888.2553/7–2451: Telegram

No. 53
The Special Assistant to the President (Harriman) to the Department of State1

top secret

352. From Harriman for the President and Secretary. No distribution except as directed by Secretary’s office. I gave the British Ambassador this morning formula for meeting as proposed by Iranian Government and translation of Iranian Cabinet minute; also my language of (a), (b), and (c) included in mytel 340,2 which Iranian Government has authorized me to pass on to British Government. In addition, I went over with him the substance of all of matters included in my telegram referred to above and supplementary telegram referring to Court decision.3

He said that he thought his government might well wish to have included “and to discuss matters of mutual interest to two governments”. I told him I felt sure Iranian Government would agree. He thought his government would question the language “on behalf of the AIOC”. He pointed out “the lesser (AIOC) was included in the greater (British Government)”. I explained the significance I thought the Iranians attached to this was on account of their prior position that dispute was with oil company and not British Government. He said this was no time to take legalistic position. I also told him that I felt sure Iranian Government would interpret my use of the word “law” in (c) as abbreviation for language of third point of Cabinet minute: “The proposal which was approved by Special Oil Committee of Majlis and was confirmed by law of March 20”, the text of which was quoted.

He appeared to agree when I said that present atmosphere was more favorable to satisfactory settlement than was likely to exist again.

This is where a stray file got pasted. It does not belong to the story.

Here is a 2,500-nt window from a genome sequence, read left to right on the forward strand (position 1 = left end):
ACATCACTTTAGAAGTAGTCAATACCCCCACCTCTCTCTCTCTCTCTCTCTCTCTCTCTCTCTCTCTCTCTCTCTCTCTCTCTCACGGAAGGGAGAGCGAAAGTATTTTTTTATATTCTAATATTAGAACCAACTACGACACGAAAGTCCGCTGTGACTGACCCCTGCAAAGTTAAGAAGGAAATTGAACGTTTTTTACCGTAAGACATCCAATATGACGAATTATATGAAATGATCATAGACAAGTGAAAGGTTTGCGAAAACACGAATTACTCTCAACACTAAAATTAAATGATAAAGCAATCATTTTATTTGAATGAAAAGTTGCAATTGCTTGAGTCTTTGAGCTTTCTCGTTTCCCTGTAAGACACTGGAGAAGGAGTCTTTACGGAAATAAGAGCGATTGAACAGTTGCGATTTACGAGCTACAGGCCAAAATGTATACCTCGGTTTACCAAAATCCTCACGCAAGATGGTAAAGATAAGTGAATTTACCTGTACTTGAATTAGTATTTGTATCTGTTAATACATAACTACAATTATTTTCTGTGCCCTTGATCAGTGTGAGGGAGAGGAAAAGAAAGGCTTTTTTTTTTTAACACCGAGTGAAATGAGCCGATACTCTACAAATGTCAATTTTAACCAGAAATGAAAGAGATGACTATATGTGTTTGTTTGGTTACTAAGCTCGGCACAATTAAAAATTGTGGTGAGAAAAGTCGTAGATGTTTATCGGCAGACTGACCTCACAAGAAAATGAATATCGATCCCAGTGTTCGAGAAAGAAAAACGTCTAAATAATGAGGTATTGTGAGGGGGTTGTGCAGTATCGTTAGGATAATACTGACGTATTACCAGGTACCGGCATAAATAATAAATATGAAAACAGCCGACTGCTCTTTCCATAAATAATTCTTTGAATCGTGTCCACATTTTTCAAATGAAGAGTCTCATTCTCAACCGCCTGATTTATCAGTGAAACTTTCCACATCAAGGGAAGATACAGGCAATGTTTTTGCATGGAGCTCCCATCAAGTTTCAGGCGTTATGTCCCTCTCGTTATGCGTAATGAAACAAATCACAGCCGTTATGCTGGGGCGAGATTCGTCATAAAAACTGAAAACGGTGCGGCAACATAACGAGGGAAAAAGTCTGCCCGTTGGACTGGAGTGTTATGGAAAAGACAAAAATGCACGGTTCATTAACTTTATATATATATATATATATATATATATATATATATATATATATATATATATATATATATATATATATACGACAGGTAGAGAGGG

[Page 114]

He responded to my explanation of Iranian worry about alleged AIOC political activities by saying that this could be worked put between governments.

I emphasized importance to Iranians that AIOC cld not appear to be returning only in a different form. His first response was that in fact if not form this was inevitable. I said that in my opinion a change of both form and substance was necessary; that on form use of language conforming as far as possible to Iranian public sensibilities was particularly important; and that on substance British should negot with flexibility, bearing in mind necessity of efficient operations but recognizing that Iranians must have more participation in policy principles than contemplated by Jackson proposal for several directors in operating company.

He showed particular interest in what Levy and I had constantly told the Iranians regarding essentials which they would have to accept as basis for arrangement and asked if Iranians had accepted these. I told him I could not give a definite answer but pointed out that Iranians were asking for meeting even though they know clearly my position and had frequently stated that if the British mission came to Tehran, they were hopeful a solution could be negotiated.

When I told him I was prepared to go to London if advisable, he agreed there would be a “psychological let-down” if I left here.

He said he would get all of the above off to London. Although his general attitude appeared to be receptive, I obtained no clue as to what his recommendations will be regarding British reply.

I hope Gifford, without awaiting instrs from Washington, will now inform British that he is prepared to discuss Iranian proposal with them after they have received message from their Ambassador here and hope they will not formulate reply before he had had opportunity to discuss it fully with them. I suggest Gifford urge British reply in form and spirit which Iranians can accept and be conducive to most friendly atmosphere for negotiations on arrival British mission.

  1. Repeated to London eyes only for the Ambassador.
  2. Supra.
  3. Not printed, but see footnote 5, supra.